Jimmy: We bounced around a lot of name ideas for the band; we were originally called "Monolith," but someone was already using that name, so we had to change it. 25 years ago, there was no animated movie series, and we weren’t aware of any other bands with the name "Ice Age". The song with that name which ended up “The Great Divide” actually appeared on our first demo cassette in 1992, and we always thought it was an evocative and emotional name for a band, conjuring up images in your mind instantly. Obviously, the name has been used in many other contexts since then, so the name is kind of ubiquitous now.
Let’s talk about ICE AGE live: What was your most memorable show so far?
Jimmy: My favorite memory is when we played at Amsterdam's Headway Festival in 2004. I was inspired by how receptive, brilliant, and engaging the Dutch fans were to the band, and gave one of my best live performances to date.
New York is well known for being the home of many great rock and metal bands. How would you describe your local music scene? And did you notice changes over the years?
Jimmy: To be very honest, we’ve become somewhat removed from the local scene as we’ve spent a number of years purely focused on writing and recording. As a sometimes freelancer I can tell you that the opportunities for original artists have continued to be overshadowed by the market for cover bands, tribute bands and (cheaper, crowd-pleasing) DJs.
The one thing that I would say has changed is that the internet and social media have made it a lot easier to promote and advertise your shows! When I started playing gigs, we would print up flyers, go out to the local rock clubs and concert parking lots, and that’s how we would get the word out!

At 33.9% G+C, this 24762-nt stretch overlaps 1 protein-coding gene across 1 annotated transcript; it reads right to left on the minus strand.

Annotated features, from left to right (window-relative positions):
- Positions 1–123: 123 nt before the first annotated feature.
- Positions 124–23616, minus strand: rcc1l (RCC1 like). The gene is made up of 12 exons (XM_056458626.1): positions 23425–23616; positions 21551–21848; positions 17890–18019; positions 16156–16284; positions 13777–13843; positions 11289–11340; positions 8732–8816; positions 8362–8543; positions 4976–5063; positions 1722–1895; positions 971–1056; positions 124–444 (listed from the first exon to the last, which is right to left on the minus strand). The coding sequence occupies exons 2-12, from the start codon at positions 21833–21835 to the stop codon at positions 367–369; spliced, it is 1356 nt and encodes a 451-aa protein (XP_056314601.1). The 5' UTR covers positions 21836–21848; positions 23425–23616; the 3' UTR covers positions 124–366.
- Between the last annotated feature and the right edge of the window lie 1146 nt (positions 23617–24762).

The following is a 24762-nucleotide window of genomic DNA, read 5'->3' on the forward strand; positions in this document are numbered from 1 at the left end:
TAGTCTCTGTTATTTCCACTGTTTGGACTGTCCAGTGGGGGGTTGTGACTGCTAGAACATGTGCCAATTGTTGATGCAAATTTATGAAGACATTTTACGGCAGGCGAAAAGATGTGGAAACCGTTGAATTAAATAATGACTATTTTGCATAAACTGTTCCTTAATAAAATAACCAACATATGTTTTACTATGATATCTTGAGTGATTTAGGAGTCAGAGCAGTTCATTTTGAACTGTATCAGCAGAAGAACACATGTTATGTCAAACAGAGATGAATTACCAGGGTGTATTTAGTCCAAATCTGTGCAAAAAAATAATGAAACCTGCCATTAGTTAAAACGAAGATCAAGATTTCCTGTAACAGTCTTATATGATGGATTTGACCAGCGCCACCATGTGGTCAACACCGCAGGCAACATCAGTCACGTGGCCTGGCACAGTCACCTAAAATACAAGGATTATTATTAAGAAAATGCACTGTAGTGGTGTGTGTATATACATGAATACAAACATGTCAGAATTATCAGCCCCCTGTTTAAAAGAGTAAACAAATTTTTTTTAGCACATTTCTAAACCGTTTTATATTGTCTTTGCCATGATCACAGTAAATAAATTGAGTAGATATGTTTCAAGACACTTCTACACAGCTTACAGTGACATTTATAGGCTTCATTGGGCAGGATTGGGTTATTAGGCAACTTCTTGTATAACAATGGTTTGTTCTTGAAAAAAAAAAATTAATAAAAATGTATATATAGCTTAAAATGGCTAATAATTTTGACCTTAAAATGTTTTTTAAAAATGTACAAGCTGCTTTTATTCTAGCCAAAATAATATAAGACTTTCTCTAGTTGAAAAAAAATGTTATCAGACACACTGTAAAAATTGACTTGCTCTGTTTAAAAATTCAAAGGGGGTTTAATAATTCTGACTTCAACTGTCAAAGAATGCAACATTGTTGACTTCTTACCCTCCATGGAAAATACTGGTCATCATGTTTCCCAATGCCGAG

With all your experience: What's the hardest thing about the music business right now? And what did improve since you started with Ice Age back in the 90s?
Jimmy: It’s always been a tough business for musicians; any artistic pursuit is difficult as it’s very unlikely you’ll be able to make a living at it. Back in the day when we first signed with Magna Carta, things had already changed a lot, as labels were not developing or supporting their acts like they had done in previous decades, so once a band signed a record deal that was pretty much the pinnacle, and any success beyond just having a record out there and available was a bonus. That’s one of the main reasons we became disillusioned after the first two albums.
Nowadays it’s much easier to get your music out there because of the internet, but getting it differentiated from the other many-thousands of daily releases is the difficult part. The good thing for us is that we’re part of a defined genre -“progressive” rock / metal fans are always eager to find more.
Can totally relate to that :-) What can you tell us about your future plans?
Jimmy: Right now, the band is focused on rehearsing for live shows and continuing to write new music. We are opening this year's ProgPower USA in September and exploring other opportunities for appearances that make sense for us.
Before we wrap things up, do you have any further thoughts you’d like to share here?
Jimmy: We want to extend our heartfelt thanks to everyone that’s embraced our return as a band. Please listen to the album and keep an eye on our YouTube channel and social media hubs for announcements and content! We have another full song music video coming very soon to continue to promote "Waves of Loss and Power."
Looking forward to this. Thanks again for your time and these amazing insights into your work \m/